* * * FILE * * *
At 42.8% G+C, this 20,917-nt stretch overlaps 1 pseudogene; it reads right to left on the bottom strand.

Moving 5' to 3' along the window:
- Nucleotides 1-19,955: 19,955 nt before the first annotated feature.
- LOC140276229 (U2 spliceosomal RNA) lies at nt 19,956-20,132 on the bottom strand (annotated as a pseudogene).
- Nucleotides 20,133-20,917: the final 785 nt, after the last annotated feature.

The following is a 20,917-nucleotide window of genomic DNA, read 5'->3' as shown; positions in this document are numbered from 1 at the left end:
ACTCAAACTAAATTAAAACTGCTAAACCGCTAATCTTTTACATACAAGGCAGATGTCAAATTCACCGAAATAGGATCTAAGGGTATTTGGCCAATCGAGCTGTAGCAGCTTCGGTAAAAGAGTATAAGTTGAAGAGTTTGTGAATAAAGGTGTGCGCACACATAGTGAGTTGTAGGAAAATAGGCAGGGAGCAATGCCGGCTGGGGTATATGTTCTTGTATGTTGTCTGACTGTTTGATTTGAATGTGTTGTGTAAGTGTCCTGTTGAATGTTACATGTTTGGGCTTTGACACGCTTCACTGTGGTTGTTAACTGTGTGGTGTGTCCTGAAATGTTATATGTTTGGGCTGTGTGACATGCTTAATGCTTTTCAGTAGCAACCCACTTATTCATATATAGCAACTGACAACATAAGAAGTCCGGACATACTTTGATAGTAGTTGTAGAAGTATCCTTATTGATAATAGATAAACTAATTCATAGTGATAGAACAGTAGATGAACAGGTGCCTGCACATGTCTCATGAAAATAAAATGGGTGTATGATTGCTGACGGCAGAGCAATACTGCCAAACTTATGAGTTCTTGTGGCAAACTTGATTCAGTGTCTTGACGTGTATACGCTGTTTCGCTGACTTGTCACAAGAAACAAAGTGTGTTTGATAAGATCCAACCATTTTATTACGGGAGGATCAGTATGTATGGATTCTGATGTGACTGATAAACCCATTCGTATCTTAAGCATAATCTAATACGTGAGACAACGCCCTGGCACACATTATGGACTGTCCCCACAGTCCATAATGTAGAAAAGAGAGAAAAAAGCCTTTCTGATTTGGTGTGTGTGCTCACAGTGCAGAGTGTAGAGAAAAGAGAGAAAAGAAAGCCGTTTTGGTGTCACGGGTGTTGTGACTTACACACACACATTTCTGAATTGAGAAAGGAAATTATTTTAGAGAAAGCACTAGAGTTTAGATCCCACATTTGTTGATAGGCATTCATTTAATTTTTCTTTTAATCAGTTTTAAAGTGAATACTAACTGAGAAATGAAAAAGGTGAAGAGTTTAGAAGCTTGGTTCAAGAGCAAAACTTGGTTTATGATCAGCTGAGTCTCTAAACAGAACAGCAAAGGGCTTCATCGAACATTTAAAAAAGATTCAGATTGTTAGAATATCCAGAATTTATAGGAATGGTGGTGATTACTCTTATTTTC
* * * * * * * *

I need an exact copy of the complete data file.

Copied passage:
At 42.8% G+C, this 20,917-nt stretch overlaps 1 pseudogene; it reads right to left on the bottom strand.

Moving 5' to 3' along the window:
- Nucleotides 1-19,955: 19,955 nt before the first annotated feature.
- LOC140276229 (U2 spliceosomal RNA) lies at nt 19,956-20,132 on the bottom strand (annotated as a pseudogene).
- Nucleotides 20,133-20,917: the final 785 nt, after the last annotated feature.

The following is a 20,917-nucleotide window of genomic DNA, read 5'->3' as shown; positions in this document are numbered from 1 at the left end:
ACTCAAACTAAATTAAAACTGCTAAACCGCTAATCTTTTACATACAAGGCAGATGTCAAATTCACCGAAATAGGATCTAAGGGTATTTGGCCAATCGAGCTGTAGCAGCTTCGGTAAAAGAGTATAAGTTGAAGAGTTTGTGAATAAAGGTGTGCGCACACATAGTGAGTTGTAGGAAAATAGGCAGGGAGCAATGCCGGCTGGGGTATATGTTCTTGTATGTTGTCTGACTGTTTGATTTGAATGTGTTGTGTAAGTGTCCTGTTGAATGTTACATGTTTGGGCTTTGACACGCTTCACTGTGGTTGTTAACTGTGTGGTGTGTCCTGAAATGTTATATGTTTGGGCTGTGTGACATGCTTAATGCTTTTCAGTAGCAACCCACTTATTCATATATAGCAACTGACAACATAAGAAGTCCGGACATACTTTGATAGTAGTTGTAGAAGTATCCTTATTGATAATAGATAAACTAATTCATAGTGATAGAACAGTAGATGAACAGGTGCCTGCACATGTCTCATGAAAATAAAATGGGTGTATGATTGCTGACGGCAGAGCAATACTGCCAAACTTATGAGTTCTTGTGGCAAACTTGATTCAGTGTCTTGACGTGTATACGCTGTTTCGCTGACTTGTCACAAGAAACAAAGTGTGTTTGATAAGATCCAACCATTTTATTACGGGAGGATCAGTATGTATGGATTCTGATGTGACTGATAAACCCATTCGTATCTTAAGCATAATCTAATACGTGAGACAACGCCCTGGCACACATTATGGACTGTCCCCACAGTCCATAATGTAGAAAAGAGAGAAAAAAGCCTTTCTGATTTGGTGTGTGTGCTCACAGTGCAGAGTGTAGAGAAAAGAGAGAAAAGAAAGCCGTTTTGGTGTCACGGGTGTTGTGACTTACACACACACATTTCTGAATTGAGAAAGGAAATTATTTTAGAGAAAGCACTAGAGTTTAGATCCCACATTTGTTGATAGGCATTCATTTAATTTTTCTTTTAATCAGTTTTAAAGTGAATACTAACTGAGAAATGAAAAAGGTGAAGAGTTTAGAAGCTTGGTTCAAGAGCAAAACTTGGTTTATGATCAGCTGAGTCTCTAAACAGAACAGCAAAGGGCTTCATCGAACATTTAAAAAAGATTCAGATTGTTAGAATATCCAGAATTTATAGGAATGGTGGTGATTACTCTTATTTTC